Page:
I feel like I’ve been saying this a lot lately for a great many different franchises, but it’s kind of amazing that we got here, right? Really, it’s more like a minor miracle. Despite starting with a movie that even fans of the franchise can’t really bring themselves to get behind, The Purge has proven itself to be one of the powerhouse horror franchises of the new millennium: the near-annual releases of which has proven to be something of a holiday must-see of truly blockbuster proportions.
Freddy Krueger’s heyday has come and gone. Jason Vorhees keeps limping back for more box office punishment every couple of years. Charles Lee Ray has migrated permanently to the small screen. Pinhead keeps sporadically appearing to decidedly mixed results and nobody seems to care about Leatherface anymore. But, by God, people keep tuning into the annual purge, even after its blood-splattered blow-out for the timely Purge: Election Year (2016) documenting what was supposed to ostensibly be the final observance of the sanguine holiday.
So here we are, two years in and the Trump Presidency faces its first purge (both figuratively and literally): a movie which seems laser-targeted to co-opt the horrific rhetoric of the sophomore regime for its horrific displays of cinematic violence. But something never comes from nothing, and even the Purge has its beginnings. Only in this case, those first baby steps toward terror weren’t taken in the geographic borders of Staten Island (as they are in the now-playing prequel), but in the seemingly safe, upper-middle class home of Ethan Hawke’s James Sandin.
The film opens up in the waning hours before the start of the annual Purge: the patriotic holiday where, for twelve uninterrupted hours, all crime (but especially murder) is perfectly legal and citizens are encouraged to purge themselves of all their pent-up, violent urges from the previous year. But while the Sandin’s heavily-reinforced home — courtesy of patriarch James’ profitable employment at a home security firm — seems like the perfect hold-up from harm during the ghastly holiday, inflamed passions and well-intended mercies inside their steel-reinforced walls prove to be just as deadly as anything they could hope to find on the streets.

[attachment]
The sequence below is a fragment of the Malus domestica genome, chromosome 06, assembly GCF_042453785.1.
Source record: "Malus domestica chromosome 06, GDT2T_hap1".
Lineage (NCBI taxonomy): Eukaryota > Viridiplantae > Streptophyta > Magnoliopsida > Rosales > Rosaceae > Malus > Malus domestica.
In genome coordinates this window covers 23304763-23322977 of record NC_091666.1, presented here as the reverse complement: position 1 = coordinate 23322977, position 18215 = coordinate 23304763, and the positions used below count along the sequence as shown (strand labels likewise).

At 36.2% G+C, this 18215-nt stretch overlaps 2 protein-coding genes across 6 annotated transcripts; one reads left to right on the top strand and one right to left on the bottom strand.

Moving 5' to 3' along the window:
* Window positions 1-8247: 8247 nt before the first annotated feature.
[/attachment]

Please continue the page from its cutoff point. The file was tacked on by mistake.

Despite the ingenious conceit of its premise — a single night where everybody’s out to get you and absolutely none of the everyday infrastructure that we take for granted (police, doctors, etc…) is going to come to your aid — it’s immediately obvious that it was only used as a convenient narrative shorthand to explain away the tried-and-true complaint of the home invasion genre: why don’t the victims just call the police? Especially in an age of cell phones, where cut phone lines won’t explain away the lack of outside help, this has become a problem that has constantly stalked these kinds of movies (and maybe be one of the reasons why the traditional slasher movie has struggled to find a place in the local multiplex).
Sure, there are the vague beginnings of the series’ trademark political satire — from patriotic call-ins to a local radio show to impetus for the home invasion being the ill-advised rescue of a homeless man from a band of rich purgers to the third-act climax against the family’s seemingly well-to-do neighbors — these are more of a narrative side-effect of the “why no police” premise rather than the main focus of the proceedings. It’s still the same, old, everyday white people being menaced by home invaders that they can’t logistically run from.
Writer-director James DeMonaco very clearly has little interest in the Purge itself outside of a springboard for whatever violence he can ultimately throw at his nuclear family of protagonists. It’s only in the later films that DeMonaco (and now McMurray) figure out a narrative through-line more interesting than what we’ve already seen from Panic Room (2002) more than a decade ago. And the lack of any real meat on this movie’s bones really shows, as it’s forced to move along from family-conflict to family-conflict with the ticking clock of the invading purgers to mark time before the film’s third act really kicks things off.
While the movie isn’t a total wash, there really isn’t too much to recommend about it on its own merits. Ethan Hawke is, as ever, a great actor who really puts more into his role than it probably deserved. The premise is, of course, brilliant, even if it is barely touched in this first franchise outing. The party of purgers are suitably unsettling and the third-act entry of the family’s murderous upper-class neighbors is genuinely unexpected and effective. It’s just that the rest of the movie is stretched so thin that it practically tears at the seems of its own story.
Ultimately, outside of marathoning the entire series, there’s really no need to revisit this first movie. It’s a C-list horror movie with an A-list premise whose series didn’t find its footing until the sequel (and, boy howdy, did it ever find its footing in that film). Otherwise, this movie warrants a hard-pass.
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